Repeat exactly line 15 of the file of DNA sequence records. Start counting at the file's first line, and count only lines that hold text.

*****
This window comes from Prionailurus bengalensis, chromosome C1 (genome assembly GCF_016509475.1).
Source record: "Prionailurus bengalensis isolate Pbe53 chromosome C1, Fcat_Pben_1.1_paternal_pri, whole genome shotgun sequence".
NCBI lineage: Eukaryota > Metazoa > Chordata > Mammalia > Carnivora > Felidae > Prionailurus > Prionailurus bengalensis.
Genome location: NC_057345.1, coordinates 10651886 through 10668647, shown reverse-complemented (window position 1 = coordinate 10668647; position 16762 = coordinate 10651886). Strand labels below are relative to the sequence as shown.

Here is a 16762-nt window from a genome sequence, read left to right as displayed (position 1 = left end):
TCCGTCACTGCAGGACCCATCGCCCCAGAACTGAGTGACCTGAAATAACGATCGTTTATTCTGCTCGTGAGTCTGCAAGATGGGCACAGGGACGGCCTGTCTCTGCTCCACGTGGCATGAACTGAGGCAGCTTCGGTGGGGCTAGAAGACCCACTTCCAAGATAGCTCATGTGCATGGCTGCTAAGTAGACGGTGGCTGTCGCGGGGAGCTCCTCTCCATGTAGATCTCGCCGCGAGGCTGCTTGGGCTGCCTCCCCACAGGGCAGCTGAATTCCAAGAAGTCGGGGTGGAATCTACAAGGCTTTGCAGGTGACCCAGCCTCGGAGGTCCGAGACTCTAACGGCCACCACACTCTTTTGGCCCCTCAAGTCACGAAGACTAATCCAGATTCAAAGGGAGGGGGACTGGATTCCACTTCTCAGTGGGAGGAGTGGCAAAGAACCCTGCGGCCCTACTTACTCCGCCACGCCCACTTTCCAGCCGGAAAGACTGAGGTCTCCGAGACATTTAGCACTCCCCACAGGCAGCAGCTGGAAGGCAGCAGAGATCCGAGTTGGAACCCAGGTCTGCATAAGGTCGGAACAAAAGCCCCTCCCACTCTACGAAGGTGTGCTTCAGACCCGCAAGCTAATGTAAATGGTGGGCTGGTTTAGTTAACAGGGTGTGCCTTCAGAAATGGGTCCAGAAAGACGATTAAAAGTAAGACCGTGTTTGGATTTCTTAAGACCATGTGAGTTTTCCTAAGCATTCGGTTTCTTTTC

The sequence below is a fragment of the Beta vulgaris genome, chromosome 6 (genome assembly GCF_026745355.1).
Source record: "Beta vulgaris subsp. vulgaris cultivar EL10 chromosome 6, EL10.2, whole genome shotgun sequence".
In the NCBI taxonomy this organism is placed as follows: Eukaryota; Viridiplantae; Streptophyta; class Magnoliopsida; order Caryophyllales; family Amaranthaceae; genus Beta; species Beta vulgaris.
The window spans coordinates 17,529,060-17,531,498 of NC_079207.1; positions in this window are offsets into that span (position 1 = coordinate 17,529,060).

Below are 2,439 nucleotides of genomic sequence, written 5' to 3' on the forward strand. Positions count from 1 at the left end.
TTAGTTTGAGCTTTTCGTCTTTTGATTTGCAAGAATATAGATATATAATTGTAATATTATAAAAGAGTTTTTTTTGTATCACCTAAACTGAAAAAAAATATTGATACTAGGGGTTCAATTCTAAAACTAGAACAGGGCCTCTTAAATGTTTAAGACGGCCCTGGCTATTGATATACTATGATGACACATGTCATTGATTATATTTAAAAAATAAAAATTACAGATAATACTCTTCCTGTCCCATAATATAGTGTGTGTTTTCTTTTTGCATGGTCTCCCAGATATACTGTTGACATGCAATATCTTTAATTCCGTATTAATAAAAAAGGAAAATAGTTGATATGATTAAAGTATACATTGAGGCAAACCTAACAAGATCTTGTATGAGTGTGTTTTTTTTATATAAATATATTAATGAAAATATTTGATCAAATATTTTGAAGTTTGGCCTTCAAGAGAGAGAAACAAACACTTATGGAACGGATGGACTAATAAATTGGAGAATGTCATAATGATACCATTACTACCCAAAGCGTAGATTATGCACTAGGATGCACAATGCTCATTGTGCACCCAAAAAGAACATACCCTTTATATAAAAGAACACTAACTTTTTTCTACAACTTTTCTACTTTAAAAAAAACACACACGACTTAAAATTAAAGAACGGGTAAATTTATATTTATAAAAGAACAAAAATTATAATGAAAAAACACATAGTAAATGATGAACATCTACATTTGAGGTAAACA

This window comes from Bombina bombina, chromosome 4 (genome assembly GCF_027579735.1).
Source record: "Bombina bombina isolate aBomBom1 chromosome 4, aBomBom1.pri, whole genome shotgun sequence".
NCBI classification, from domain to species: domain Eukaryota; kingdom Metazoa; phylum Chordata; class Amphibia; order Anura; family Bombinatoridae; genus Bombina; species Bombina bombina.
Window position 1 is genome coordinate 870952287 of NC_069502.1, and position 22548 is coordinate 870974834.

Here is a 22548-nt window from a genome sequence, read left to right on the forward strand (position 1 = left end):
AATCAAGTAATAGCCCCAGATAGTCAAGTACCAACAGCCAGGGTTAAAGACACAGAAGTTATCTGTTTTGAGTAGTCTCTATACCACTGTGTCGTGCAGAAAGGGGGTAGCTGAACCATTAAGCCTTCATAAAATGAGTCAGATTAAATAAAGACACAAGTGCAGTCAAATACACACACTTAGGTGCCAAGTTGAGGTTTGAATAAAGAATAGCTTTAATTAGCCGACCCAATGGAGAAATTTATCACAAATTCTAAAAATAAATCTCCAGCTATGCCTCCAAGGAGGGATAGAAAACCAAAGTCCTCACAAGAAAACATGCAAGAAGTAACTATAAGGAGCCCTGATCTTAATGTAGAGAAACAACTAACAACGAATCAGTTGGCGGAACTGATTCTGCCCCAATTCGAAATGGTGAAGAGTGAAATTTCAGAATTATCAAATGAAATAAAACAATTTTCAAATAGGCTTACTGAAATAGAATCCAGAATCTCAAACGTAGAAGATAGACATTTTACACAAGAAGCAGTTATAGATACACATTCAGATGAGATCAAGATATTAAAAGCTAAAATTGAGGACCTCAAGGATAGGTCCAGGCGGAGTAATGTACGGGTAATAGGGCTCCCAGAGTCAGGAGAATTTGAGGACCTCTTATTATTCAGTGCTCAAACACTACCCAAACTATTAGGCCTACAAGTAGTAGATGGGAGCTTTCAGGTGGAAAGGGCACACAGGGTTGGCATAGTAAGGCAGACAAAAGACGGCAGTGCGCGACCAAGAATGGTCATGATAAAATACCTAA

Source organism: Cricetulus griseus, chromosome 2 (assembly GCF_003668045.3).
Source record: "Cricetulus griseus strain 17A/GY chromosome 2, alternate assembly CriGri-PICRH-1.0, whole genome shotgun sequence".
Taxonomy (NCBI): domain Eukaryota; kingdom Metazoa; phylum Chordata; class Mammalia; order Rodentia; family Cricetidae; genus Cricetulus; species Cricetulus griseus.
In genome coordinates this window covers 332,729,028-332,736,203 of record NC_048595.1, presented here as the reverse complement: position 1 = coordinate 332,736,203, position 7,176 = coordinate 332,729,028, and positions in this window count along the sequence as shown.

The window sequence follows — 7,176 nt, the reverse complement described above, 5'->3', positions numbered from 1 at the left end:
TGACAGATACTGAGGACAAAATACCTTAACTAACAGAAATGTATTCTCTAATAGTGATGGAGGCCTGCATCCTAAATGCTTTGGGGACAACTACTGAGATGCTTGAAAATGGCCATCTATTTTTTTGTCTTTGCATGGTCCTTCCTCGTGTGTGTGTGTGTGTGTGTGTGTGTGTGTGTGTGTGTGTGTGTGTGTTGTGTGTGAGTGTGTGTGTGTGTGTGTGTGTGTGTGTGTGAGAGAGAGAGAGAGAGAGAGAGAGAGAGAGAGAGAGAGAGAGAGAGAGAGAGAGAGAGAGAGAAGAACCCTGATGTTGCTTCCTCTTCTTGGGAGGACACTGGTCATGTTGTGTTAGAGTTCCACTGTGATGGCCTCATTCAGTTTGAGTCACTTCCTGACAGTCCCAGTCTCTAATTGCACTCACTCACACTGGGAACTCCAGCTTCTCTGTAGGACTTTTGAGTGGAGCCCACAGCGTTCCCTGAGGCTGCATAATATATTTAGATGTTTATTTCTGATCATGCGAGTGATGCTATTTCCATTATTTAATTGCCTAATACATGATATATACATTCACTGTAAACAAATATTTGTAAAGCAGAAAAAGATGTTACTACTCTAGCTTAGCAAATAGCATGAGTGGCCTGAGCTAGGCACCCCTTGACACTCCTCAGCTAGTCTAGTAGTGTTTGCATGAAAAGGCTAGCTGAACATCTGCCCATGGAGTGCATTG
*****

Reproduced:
NCBI classification, from domain to species: domain Eukaryota; kingdom Metazoa; phylum Chordata; class Amphibia; order Anura; family Bombinatoridae; genus Bombina; species Bombina bombina.